Although Utah might have hundreds of caves, most cavers will tell you there are no caves to speak of because they don’t want their caves to get ruined. “When people first show interest, we’ll take them to a more well-known cave for the first time. If they continue to show interest and we feel like we can trust them, we gradually introduce them to the lesser-known and more spectacular caves,” said former grotto chair Peter Ruplinger.
My first caving guide made us wear blindfolds on the way to the cave so we couldn’t disclose its location to others. He said cavers are very protective of these underground splendors and won’t disclose any information about their location until you have earned their trust.
When cavers make a new discovery, they treat the cave almost as if it’s their own child. “Seeing your footprints as the first ones to ever enter a cave brings a huge sense of personal involvement. You don’t want anyone messing with your cave,” Jasper said.
Since caves and their formations take millions of years to form, disrupting its structures can be fatal to the cave. Taking things from a cave disrespectful and also highly illegal.
Shay Lelegren, a Utah County Search and Rescue officer, said Search and Rescue often gets calls involving irresponsible cavers. Most of their rescues involve people either getting lost or stuck. To avoid these problems, Lelegren advises first-timers to explore with a team of experienced cavers. “They know what to do and where to go. They’ll teach you how to cave safely and responsibly,” he said.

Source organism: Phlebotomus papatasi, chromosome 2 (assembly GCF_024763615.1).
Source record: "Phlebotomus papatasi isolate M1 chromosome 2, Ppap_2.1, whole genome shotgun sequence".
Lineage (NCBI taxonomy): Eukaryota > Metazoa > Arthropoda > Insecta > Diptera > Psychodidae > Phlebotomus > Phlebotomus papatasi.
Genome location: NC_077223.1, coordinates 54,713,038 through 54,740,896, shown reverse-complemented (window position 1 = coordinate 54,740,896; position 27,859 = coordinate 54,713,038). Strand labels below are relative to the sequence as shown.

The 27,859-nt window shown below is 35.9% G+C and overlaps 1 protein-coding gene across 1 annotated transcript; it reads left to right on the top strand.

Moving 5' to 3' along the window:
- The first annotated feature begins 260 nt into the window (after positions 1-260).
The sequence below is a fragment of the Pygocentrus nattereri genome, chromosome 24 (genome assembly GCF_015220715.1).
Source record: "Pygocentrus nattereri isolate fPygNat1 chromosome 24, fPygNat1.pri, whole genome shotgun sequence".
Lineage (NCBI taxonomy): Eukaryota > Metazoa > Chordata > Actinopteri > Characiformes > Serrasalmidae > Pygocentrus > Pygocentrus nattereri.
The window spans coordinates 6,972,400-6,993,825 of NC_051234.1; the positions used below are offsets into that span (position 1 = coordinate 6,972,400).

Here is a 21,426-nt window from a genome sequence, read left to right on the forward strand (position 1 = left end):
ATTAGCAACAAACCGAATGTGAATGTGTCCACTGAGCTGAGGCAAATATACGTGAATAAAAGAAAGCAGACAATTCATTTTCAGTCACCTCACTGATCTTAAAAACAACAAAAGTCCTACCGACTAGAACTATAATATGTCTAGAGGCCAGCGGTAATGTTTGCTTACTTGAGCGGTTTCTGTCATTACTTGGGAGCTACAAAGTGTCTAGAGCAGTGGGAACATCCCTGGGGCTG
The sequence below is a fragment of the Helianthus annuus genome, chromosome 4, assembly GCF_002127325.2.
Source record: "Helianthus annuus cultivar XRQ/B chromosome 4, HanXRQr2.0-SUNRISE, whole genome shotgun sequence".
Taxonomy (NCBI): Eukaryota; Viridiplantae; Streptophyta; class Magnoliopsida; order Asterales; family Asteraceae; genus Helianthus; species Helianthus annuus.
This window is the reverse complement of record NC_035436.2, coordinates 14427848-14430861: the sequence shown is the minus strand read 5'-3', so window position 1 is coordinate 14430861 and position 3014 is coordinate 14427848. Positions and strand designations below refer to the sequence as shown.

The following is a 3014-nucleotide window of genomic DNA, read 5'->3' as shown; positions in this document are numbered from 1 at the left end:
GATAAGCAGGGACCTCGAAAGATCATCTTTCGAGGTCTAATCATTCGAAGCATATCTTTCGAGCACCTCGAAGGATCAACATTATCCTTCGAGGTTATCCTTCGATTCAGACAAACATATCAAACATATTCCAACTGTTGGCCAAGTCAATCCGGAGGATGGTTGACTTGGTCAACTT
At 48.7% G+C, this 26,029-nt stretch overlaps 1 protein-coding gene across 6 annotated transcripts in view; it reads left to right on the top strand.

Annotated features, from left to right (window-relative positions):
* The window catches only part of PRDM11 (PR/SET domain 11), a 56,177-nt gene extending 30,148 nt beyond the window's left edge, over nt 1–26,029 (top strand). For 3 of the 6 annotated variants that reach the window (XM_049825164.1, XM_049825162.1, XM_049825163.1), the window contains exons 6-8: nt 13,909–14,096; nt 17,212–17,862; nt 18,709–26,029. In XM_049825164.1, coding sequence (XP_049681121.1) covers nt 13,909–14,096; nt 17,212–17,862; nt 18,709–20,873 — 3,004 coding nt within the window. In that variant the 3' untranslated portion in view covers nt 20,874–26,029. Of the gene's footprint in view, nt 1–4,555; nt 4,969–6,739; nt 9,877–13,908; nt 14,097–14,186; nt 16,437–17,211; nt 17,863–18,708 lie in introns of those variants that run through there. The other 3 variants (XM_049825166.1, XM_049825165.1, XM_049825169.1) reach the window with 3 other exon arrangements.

Those who are genuinely interested in caving can get started by contacting their local NSS grotto and getting in touch with cavers who can teach them safe and responsible ways of caving.
NSS is an organization that binds its members with a love for caving. Founded in 1941, the society has more than 12,000 members. Its members desire to cave together safely and responsibly, while protecting the underground wilderness for future generations.
Utah has five NSS grottos that welcome all types of people who have an interest in cave exploration. The groups often host training workshops, cave preservation projects, caving trips and other events to inform and educate those interested in caving.
Caving, if done right, can lead to a lifetime of adventure and can be enjoyed by everyone—regardless of age, gender or financial background.
Caving safety tips
* Go with someone who knows what they are doing.
* Always have three sources of light.
* Wear a helmet. Caves often have low overhangs.
* Never go caving alone and always tell someone where you are going.
* Never leave anything in a cave. Carry out everything you bring in.
* Never touch a cave formation. Your skin oils can halt future growth of the formation.
* Wear proper clothing. Caves are generally fairly cool.
NSS Utah Grottos
Bear River Grotto
c/o Robert Cranney
241 North 300 East - Apt. #6
Logan, Utah 84321
Color Country Grotto
c/o Kyle Voyles
P.O. Box 511, Washington, UT 84780
Salt Lake Grotto
c/o Dale Green
4230 Sovereign Way, Salt Lake City, UT 84124
c/o Richard Downey
|380 N 600 E, Orem, UT 84097
c/o Paul Kemp
2821 Ksel Drive, Sandy, UT 84092
For more information on NSS and its grottos, go to www.caves.org